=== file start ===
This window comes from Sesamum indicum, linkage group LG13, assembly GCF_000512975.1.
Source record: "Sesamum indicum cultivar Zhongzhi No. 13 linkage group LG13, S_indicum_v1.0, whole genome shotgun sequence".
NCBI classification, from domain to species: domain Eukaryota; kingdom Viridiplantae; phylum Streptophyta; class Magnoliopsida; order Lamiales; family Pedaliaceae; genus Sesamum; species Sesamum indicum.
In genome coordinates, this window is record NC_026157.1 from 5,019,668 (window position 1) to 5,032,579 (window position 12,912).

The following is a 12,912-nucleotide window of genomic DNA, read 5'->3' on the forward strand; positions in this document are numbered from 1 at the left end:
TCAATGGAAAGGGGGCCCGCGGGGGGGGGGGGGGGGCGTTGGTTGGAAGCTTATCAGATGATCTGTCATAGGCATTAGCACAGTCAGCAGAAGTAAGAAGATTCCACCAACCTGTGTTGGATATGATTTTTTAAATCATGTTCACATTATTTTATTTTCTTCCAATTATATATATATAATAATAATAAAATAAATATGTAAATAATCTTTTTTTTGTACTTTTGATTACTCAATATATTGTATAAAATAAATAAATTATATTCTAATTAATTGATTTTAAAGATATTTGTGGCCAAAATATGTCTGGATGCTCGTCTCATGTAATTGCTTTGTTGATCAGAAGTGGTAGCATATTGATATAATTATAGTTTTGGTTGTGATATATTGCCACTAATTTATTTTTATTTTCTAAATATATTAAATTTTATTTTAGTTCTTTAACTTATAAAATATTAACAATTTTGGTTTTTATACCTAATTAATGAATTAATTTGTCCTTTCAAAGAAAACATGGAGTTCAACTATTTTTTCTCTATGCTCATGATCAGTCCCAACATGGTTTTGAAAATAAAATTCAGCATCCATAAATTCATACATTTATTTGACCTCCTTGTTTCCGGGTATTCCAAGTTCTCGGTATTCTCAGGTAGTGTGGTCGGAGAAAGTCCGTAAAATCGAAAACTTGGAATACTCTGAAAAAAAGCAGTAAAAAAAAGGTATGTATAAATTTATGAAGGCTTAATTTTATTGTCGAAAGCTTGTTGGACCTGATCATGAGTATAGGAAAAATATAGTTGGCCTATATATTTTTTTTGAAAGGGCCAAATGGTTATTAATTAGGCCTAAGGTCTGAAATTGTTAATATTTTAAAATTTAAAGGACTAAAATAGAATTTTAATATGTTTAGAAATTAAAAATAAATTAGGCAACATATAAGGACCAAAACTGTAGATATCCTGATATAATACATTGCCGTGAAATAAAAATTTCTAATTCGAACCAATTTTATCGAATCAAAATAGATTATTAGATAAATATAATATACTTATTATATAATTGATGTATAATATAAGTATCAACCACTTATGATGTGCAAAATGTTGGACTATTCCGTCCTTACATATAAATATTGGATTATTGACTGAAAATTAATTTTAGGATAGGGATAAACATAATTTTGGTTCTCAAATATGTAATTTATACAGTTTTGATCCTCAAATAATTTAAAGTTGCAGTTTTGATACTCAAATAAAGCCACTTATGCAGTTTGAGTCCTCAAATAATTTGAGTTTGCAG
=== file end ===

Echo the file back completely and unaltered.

This window comes from Sesamum indicum, linkage group LG13, assembly GCF_000512975.1.
Source record: "Sesamum indicum cultivar Zhongzhi No. 13 linkage group LG13, S_indicum_v1.0, whole genome shotgun sequence".
NCBI classification, from domain to species: domain Eukaryota; kingdom Viridiplantae; phylum Streptophyta; class Magnoliopsida; order Lamiales; family Pedaliaceae; genus Sesamum; species Sesamum indicum.
In genome coordinates, this window is record NC_026157.1 from 5,019,668 (window position 1) to 5,032,579 (window position 12,912).

The following is a 12,912-nucleotide window of genomic DNA, read 5'->3' on the forward strand; positions in this document are numbered from 1 at the left end:
TCAATGGAAAGGGGGCCCGCGGGGGGGGGGGGGGGGCGTTGGTTGGAAGCTTATCAGATGATCTGTCATAGGCATTAGCACAGTCAGCAGAAGTAAGAAGATTCCACCAACCTGTGTTGGATATGATTTTTTAAATCATGTTCACATTATTTTATTTTCTTCCAATTATATATATATAATAATAATAAAATAAATATGTAAATAATCTTTTTTTTGTACTTTTGATTACTCAATATATTGTATAAAATAAATAAATTATATTCTAATTAATTGATTTTAAAGATATTTGTGGCCAAAATATGTCTGGATGCTCGTCTCATGTAATTGCTTTGTTGATCAGAAGTGGTAGCATATTGATATAATTATAGTTTTGGTTGTGATATATTGCCACTAATTTATTTTTATTTTCTAAATATATTAAATTTTATTTTAGTTCTTTAACTTATAAAATATTAACAATTTTGGTTTTTATACCTAATTAATGAATTAATTTGTCCTTTCAAAGAAAACATGGAGTTCAACTATTTTTTCTCTATGCTCATGATCAGTCCCAACATGGTTTTGAAAATAAAATTCAGCATCCATAAATTCATACATTTATTTGACCTCCTTGTTTCCGGGTATTCCAAGTTCTCGGTATTCTCAGGTAGTGTGGTCGGAGAAAGTCCGTAAAATCGAAAACTTGGAATACTCTGAAAAAAAGCAGTAAAAAAAAGGTATGTATAAATTTATGAAGGCTTAATTTTATTGTCGAAAGCTTGTTGGACCTGATCATGAGTATAGGAAAAATATAGTTGGCCTATATATTTTTTTTGAAAGGGCCAAATGGTTATTAATTAGGCCTAAGGTCTGAAATTGTTAATATTTTAAAATTTAAAGGACTAAAATAGAATTTTAATATGTTTAGAAATTAAAAATAAATTAGGCAACATATAAGGACCAAAACTGTAGATATCCTGATATAATACATTGCCGTGAAATAAAAATTTCTAATTCGAACCAATTTTATCGAATCAAAATAGATTATTAGATAAATATAATATACTTATTATATAATTGATGTATAATATAAGTATCAACCACTTATGATGTGCAAAATGTTGGACTATTCCGTCCTTACATATAAATATTGGATTATTGACTGAAAATTAATTTTAGGATAGGGATAAACATAATTTTGGTTCTCAAATATGTAATTTATACAGTTTTGATCCTCAAATAATTTAAAGTTGCAGTTTTGATACTCAAATAAAGCCACTTATGCAGTTTGAGTCCTCAAATAATTTGAGTTTGCAG